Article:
A spirited jump down the rabbit hole to the early years of what would become the Beatles, from TV news anchor and Beatles chronicler Kane (Lennon Revealed, 2005, etc.).
The author details the many characters and moments in time that shaped the Beatles into the band that rocketed onto American shores in 1964. Despite being occasionally starry-eyed and corny, Kane writes with an evocative clarity, attention to detail and familiarity. He transports readers back to 1950s Liverpool and turn-of-the-decade Hamburg, to the childhood homes of the Fab Four as well as original drummer Pete Best and original bassist Stuart Sutcliffe. Kane reminds us that the Quarrymen, the Silver Beetles, the Silver Beatles and the early Beatles were a dance band: Fans went to a concert to move, to dance, and at that, the Beatles excelled long before all the screaming. But it was a serious grind to get to the point where they were finally filling clubs, and their first visit to Hamburg in 1960 was one of those near-turning points, when the grind had ground them down, the living conditions vile—they slept for months next to the toilet (John, after popping one speed pill over the line: “I would be wide awake staring around, wondering if the dirt would cake up inside me”)—the payback not worth the effort. The Beatles almost dissolved before they had a chance to change the course of popular music. Kane takes special care to get the characters right, whether they are remembered or forgotten, fleshing them out without bogging down the story. Indeed, one of the pleasures of this book is its brightness, written not just for the converted, but for anyone who has even a vague interest in this slice of history.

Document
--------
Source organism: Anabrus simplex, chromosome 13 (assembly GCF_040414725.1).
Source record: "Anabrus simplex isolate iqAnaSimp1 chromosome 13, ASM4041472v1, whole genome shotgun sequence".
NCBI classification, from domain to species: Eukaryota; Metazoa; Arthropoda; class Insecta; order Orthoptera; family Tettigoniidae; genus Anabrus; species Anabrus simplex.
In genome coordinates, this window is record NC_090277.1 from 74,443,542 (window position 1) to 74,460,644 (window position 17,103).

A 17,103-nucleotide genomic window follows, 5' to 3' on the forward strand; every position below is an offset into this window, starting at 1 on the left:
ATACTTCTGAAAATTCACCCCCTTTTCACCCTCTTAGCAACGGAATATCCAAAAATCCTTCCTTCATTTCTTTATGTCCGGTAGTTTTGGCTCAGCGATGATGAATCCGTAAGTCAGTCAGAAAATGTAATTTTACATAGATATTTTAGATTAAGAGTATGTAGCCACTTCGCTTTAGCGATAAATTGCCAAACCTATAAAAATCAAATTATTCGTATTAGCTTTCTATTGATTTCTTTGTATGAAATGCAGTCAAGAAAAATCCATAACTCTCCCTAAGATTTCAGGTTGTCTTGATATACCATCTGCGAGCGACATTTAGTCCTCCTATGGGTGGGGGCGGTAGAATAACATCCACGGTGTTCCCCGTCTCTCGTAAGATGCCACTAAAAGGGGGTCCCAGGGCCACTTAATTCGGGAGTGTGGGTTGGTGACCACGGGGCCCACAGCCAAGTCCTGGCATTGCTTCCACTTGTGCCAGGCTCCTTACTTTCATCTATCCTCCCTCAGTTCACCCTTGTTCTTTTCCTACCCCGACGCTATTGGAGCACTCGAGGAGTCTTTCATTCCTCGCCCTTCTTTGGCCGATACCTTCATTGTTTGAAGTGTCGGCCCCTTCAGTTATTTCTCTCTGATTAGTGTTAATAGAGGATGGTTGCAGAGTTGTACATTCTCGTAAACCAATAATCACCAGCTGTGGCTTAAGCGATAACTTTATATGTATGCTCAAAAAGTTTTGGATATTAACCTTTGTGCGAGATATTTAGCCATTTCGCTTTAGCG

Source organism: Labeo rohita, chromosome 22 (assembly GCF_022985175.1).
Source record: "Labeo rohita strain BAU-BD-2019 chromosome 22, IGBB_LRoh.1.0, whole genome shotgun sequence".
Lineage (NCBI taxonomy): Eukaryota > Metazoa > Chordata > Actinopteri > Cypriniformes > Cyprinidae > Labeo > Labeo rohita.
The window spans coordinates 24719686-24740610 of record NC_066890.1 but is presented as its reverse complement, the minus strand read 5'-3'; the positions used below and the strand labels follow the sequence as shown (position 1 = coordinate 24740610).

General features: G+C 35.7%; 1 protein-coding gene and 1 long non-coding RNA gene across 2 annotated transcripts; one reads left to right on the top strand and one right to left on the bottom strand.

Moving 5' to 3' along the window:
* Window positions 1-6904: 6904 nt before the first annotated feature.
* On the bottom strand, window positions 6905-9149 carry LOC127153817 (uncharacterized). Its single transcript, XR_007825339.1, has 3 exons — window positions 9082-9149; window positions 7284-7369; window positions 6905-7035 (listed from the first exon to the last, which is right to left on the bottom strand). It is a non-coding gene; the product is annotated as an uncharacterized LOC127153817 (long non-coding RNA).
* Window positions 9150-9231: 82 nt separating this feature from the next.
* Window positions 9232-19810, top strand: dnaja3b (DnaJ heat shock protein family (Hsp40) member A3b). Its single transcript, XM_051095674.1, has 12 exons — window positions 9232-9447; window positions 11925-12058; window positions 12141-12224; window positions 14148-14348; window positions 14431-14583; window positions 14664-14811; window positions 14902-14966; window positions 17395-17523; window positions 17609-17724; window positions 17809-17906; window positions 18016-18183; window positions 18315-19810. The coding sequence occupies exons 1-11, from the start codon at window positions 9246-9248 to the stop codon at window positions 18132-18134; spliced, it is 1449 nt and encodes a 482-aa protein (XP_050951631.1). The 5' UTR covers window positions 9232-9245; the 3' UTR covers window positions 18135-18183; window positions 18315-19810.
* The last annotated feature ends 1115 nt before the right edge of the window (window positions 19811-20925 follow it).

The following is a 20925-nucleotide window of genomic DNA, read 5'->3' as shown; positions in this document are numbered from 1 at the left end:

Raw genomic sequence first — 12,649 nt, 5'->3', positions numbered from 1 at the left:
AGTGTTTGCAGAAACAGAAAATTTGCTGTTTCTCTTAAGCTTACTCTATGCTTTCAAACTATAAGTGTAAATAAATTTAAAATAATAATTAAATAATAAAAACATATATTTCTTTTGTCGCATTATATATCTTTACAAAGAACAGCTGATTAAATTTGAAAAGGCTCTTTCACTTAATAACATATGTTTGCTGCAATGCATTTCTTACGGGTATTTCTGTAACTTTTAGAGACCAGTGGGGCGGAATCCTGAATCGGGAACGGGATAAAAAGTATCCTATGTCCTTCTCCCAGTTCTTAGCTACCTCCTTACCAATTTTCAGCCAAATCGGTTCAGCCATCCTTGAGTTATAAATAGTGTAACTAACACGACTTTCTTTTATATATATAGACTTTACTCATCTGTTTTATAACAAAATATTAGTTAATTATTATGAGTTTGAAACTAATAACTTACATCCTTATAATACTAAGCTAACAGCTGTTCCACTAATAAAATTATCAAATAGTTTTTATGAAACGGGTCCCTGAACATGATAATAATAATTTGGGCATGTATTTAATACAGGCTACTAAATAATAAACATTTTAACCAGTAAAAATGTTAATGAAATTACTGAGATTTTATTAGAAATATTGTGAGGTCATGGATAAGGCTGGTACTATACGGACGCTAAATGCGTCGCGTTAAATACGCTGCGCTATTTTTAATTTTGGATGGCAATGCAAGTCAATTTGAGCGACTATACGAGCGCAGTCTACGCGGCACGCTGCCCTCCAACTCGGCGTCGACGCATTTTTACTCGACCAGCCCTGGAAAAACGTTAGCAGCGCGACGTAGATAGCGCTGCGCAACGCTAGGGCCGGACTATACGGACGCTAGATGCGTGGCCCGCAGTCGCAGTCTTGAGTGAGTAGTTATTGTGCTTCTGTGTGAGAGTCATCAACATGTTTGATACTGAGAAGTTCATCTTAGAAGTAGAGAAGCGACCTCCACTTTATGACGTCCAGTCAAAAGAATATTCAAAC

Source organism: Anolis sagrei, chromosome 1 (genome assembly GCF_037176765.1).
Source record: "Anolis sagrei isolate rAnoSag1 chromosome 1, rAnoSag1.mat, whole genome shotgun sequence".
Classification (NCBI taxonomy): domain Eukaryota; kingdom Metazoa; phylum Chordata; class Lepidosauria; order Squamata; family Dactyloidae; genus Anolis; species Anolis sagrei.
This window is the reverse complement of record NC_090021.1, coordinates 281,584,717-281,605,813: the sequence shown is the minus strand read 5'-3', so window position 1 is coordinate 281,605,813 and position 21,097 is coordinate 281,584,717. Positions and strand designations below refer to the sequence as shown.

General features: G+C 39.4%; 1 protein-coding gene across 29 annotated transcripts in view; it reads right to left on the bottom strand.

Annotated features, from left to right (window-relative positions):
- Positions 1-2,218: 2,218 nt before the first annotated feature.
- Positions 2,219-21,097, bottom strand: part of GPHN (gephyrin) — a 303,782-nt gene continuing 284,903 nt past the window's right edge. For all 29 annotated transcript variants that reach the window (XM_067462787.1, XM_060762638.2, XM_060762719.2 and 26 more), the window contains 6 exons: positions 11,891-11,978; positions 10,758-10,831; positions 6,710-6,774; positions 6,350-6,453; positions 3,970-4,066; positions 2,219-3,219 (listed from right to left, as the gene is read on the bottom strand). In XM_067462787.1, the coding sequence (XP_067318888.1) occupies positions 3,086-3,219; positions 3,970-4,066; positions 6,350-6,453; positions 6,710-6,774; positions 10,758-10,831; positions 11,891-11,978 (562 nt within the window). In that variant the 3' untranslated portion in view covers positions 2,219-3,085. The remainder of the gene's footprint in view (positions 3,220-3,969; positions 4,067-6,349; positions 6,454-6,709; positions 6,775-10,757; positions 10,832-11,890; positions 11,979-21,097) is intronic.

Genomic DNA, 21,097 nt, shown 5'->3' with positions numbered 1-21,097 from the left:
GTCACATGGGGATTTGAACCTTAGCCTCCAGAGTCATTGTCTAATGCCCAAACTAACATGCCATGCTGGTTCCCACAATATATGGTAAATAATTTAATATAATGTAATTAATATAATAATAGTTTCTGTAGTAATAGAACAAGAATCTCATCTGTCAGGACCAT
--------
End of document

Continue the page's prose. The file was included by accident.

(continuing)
A shimmering, occasionally breathless report that should fill in many of the cracks in readers’ knowledge of pop-music history.